Ozone for Food Safety?
I have just been given a food sterilization machine that’s supposed to clean the bacteria and pesticides off of vegetables, fruit and other foods. Water from the machine is said to sterilize drain boards, cutting boards and such. Is this for real?
Andrew Weil, M.D. | November 9, 2007
I haven’t tried the new food sterilization system, but I’ve read about it. As I understand it, you put the food you want to clean into a bowl that comes with the machine, add tap water and then hook the bowl up to the machine itself, which then infuses the water with ozone. After a few minutes, the food supposedly is 99.9 percent free of bacteria and almost all pesticide residues.
Ozone, a highly reactive form of oxygen, has long been used as a water sanitizer, and ozone-infused cold water is now widely used by the food preparation industry to clean equipment and surfaces that come in contact with food. This eliminates the need for sterilization with scalding water or chlorine.
Ozone is said to be 50 percent more powerful and to act 3,000 times faster than chlorine at 100 times the strength. If it works as well as advertised on bacteria such as salmonella and E. coli, protozoa such as giardia and cryptosporidium and viruses such as those that cause hepatitis, it should go a long way in the direction of food safety. You’re also supposed to use ozone-infused water from the machines to clean everything from countertops and stoves to children’s toys and pacifiers. The water also is promoted as a way to remove stains and mold and mildew and to deodorize. That would be a big plus if it really works.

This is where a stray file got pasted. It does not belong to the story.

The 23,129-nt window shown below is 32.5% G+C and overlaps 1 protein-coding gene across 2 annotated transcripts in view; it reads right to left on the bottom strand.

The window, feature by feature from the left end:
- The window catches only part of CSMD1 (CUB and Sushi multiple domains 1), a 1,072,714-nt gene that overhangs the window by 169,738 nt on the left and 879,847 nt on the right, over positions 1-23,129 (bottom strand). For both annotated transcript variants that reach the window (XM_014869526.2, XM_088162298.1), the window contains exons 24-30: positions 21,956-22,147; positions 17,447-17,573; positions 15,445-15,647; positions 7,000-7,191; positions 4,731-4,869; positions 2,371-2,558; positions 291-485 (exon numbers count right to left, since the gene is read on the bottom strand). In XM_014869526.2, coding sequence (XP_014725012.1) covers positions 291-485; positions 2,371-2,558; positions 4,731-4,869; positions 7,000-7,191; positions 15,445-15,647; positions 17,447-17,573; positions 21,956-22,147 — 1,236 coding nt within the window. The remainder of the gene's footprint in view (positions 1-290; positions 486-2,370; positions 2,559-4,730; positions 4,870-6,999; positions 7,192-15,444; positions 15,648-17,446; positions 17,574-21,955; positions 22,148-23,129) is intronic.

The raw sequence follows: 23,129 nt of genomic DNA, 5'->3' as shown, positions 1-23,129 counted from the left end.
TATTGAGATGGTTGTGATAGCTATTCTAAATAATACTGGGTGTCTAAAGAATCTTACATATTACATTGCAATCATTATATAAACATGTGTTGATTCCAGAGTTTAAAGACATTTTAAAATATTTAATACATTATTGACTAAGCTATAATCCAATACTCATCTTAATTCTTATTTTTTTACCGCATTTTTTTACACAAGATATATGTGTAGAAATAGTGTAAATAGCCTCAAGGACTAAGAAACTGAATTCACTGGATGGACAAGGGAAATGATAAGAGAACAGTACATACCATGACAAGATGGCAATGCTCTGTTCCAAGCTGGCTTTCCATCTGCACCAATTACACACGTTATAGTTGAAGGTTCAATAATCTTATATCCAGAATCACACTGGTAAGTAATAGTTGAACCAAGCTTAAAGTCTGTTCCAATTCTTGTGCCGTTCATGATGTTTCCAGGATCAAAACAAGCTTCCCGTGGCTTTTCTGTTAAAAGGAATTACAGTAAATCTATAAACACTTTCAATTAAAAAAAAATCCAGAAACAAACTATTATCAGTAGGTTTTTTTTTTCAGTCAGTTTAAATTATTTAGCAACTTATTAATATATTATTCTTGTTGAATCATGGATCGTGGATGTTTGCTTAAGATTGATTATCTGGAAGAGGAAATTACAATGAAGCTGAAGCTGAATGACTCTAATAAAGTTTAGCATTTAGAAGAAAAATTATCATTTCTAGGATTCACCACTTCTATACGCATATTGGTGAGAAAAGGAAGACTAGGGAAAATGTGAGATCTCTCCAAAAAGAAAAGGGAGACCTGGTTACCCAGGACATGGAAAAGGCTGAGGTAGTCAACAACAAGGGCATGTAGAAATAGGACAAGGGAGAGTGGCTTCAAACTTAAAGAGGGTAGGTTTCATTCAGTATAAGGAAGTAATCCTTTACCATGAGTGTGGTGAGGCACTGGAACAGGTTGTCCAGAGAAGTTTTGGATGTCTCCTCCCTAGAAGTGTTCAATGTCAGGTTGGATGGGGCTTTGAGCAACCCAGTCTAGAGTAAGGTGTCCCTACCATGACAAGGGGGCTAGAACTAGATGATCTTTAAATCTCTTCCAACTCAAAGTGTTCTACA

This new commercial trend was set in motion by FDA approval in 2001 of ozone as an additive to kill food-borne pathogens, a decision that enabled food processors to use ozone in their plants. Since then, the Lotus Sanitizing System designed for home use was introduced and named one of the "Best Inventions of 2006" by TIME Magazine. It has gotten a lot of enthusiastic press elsewhere.
As far as safety is concerned, the ozone in the infused water in the machine or used for cleaning breaks down and is not a problem. My concern would be how much, if any, leaks into the air while the machine is in use, since ozone is toxic. The manufacturer says that any ozone that leaks remains reactive for only 15 minutes and amounts to only a tiny fraction of the 0.3 parts per million at which ozone can cause throat and lung irritation, and an even smaller fraction of the 0.5 parts per million that triggers ozone-associated smog alerts in Los Angeles. And ozone does break down quickly to ordinary oxygen. According to the manufacturer, any ozone leaked from these systems would break down long before it could reach and benefit the diminishing ozone layer.
The system sounds good to me, but I wonder whether enough people will pay the $170-plus cost for it to catch on.
Andrew Weil, M.D.